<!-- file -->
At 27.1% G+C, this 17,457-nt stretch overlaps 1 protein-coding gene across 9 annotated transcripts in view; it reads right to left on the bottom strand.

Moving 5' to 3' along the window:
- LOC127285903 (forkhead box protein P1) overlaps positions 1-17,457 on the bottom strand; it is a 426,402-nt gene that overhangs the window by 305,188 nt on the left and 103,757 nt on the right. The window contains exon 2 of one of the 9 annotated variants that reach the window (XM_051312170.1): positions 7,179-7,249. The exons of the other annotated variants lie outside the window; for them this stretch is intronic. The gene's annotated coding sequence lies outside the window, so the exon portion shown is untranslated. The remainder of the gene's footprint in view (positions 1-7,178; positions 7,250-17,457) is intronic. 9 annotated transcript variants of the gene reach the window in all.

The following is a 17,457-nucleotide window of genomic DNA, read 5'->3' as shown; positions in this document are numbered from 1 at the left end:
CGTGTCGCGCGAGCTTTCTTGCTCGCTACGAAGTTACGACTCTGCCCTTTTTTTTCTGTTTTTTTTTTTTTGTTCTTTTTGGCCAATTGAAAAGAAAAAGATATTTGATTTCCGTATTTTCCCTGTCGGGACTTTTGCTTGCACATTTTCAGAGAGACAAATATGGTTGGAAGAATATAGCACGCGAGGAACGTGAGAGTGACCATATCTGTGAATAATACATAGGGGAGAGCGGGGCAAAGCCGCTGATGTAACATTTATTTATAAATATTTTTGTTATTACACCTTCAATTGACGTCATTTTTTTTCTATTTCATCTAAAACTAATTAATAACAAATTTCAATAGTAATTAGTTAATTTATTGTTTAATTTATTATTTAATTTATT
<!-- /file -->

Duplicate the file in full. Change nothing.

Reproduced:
At 27.1% G+C, this 17,457-nt stretch overlaps 1 protein-coding gene across 9 annotated transcripts in view; it reads right to left on the bottom strand.

Moving 5' to 3' along the window:
- LOC127285903 (forkhead box protein P1) overlaps positions 1-17,457 on the bottom strand; it is a 426,402-nt gene that overhangs the window by 305,188 nt on the left and 103,757 nt on the right. The window contains exon 2 of one of the 9 annotated variants that reach the window (XM_051312170.1): positions 7,179-7,249. The exons of the other annotated variants lie outside the window; for them this stretch is intronic. The gene's annotated coding sequence lies outside the window, so the exon portion shown is untranslated. The remainder of the gene's footprint in view (positions 1-7,178; positions 7,250-17,457) is intronic. 9 annotated transcript variants of the gene reach the window in all.

The following is a 17,457-nucleotide window of genomic DNA, read 5'->3' as shown; positions in this document are numbered from 1 at the left end:
CGTGTCGCGCGAGCTTTCTTGCTCGCTACGAAGTTACGACTCTGCCCTTTTTTTTCTGTTTTTTTTTTTTTGTTCTTTTTGGCCAATTGAAAAGAAAAAGATATTTGATTTCCGTATTTTCCCTGTCGGGACTTTTGCTTGCACATTTTCAGAGAGACAAATATGGTTGGAAGAATATAGCACGCGAGGAACGTGAGAGTGACCATATCTGTGAATAATACATAGGGGAGAGCGGGGCAAAGCCGCTGATGTAACATTTATTTATAAATATTTTTGTTATTACACCTTCAATTGACGTCATTTTTTTTCTATTTCATCTAAAACTAATTAATAACAAATTTCAATAGTAATTAGTTAATTTATTGTTTAATTTATTATTTAATTTATT